We had a two day weekend on Friday and Saturday. These two days off allowed the crew to get some rest (or pick up a little extra work), and it allowed others to spend time with their families or sleep or do other things. I spent my first day off combing over footage, having phone calls with the editor and producers, and problem solving for future shoot days. I did get some time with the family, but there are always items needing to be addressed.
When we “officially” started preproduction back in September, we had 20 days scheduled, and for budgetary purposes, we cut two of those days, which, for the most part, has been fine. We’ve found ways to squeeze shots and get some needed b-roll here and there. Here’s where things get tricky, though: we filmed a scene on day 3 of production, and we’re still trying to figure out if it works. We wrap one of our actresses this week and then she flies back to LA, and she’s in the scene. We’ve been problem solving and scouting new locations, but we don’t have a viable solution yet. So we may have to live with what we have, which isn’t the worst thing (the performances are good, so at least we have that).
Producing a feature film is about finding the right pieces, making clutch decisions about whatever is or isn’t working, and then finding a way to make everything work effectively. When you’re on a low budget feature, it adds a level of difficulty, because if you need a new location, you have to figure out where you can save money to get it. Or you have to ask favors. Or other people have to ask favors for you. To this point, our incredible team has made it work and continues to make it work.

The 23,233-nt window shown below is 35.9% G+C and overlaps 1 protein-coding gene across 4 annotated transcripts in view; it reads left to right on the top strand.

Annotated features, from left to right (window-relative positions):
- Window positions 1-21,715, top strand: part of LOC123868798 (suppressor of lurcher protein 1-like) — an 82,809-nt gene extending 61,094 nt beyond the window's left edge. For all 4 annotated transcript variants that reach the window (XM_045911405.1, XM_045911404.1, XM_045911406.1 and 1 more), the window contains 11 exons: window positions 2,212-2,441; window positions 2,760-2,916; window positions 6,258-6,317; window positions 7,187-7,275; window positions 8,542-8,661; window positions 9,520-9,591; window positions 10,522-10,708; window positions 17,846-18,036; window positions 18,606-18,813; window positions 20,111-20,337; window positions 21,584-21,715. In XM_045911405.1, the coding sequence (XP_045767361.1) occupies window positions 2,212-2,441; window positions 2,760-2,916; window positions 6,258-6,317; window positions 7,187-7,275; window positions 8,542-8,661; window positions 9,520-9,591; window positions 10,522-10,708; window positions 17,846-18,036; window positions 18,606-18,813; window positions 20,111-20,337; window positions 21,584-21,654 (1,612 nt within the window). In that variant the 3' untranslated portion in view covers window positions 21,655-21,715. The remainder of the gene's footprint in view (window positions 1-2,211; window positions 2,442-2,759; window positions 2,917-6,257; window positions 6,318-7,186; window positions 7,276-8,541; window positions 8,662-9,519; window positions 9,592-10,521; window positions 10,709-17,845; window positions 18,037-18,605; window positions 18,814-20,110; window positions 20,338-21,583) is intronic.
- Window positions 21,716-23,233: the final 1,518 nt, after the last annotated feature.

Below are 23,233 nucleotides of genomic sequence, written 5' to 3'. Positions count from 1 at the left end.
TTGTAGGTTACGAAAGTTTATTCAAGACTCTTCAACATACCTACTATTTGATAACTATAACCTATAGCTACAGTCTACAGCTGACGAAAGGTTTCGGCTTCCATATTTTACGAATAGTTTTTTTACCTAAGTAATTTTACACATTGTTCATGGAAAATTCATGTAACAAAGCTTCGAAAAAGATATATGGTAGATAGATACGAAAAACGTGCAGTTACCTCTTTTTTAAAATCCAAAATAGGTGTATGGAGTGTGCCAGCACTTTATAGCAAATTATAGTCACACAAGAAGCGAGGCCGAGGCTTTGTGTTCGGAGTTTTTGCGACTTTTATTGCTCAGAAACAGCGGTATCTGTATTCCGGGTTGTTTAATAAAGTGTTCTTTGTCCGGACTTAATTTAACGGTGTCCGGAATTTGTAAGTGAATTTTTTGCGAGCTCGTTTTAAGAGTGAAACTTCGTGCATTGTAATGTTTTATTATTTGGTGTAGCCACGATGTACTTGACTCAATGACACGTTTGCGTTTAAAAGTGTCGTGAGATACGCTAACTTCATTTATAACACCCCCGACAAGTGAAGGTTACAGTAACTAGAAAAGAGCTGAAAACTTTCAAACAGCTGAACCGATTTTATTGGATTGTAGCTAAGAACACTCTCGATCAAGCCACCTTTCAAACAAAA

Day 10 was filled with odds and ends. We captured some really great stuff. We covered pages, we had jokes, and the lighting set ups were fantastic. The weather was very kind to us, and we were able to film some beautiful magic hour footage. We captured heavy and light moments.
Throughout the day, I felt a little burdened, though. We’re moving so fast, and we’re always thinking one or two or even 10 days ahead to make sure we can pick up things we’ve missed or plan for things we’re not sure we’re going to be able to capture. Our team if flexible and able, moving with us and regrouping quickly when something isn’t working. At the same time, we want to respect them and stay as much on the map as possible, so when we have to reshoot a scene, or pick up a moment we’ve possibly missed, we try to do this while respecting our incredible crew.
There are also a few people on set who have some sort of cold, which is no fun.
The rest of this week will be very interesting. When stress builds up, I often try to remind myself that I’m making a movie. This is it. This is the thing so many of us have wanted to do, and now I’m doing it. I don’t want to miss the excitement and fun of it. I want to bask in how great this is, because it really is great. At the same time, I feel the gravity of what we’re doing. So many people are giving us their time and effort, and I really want to honor them. So it’s a balancing act. It’s fun. It’s difficult. You have to make tough decisions. But in the end, we’re telling a story. Everyone is working in harmony to tell this story. A story I wrote.
I can’t tell you how grateful I am.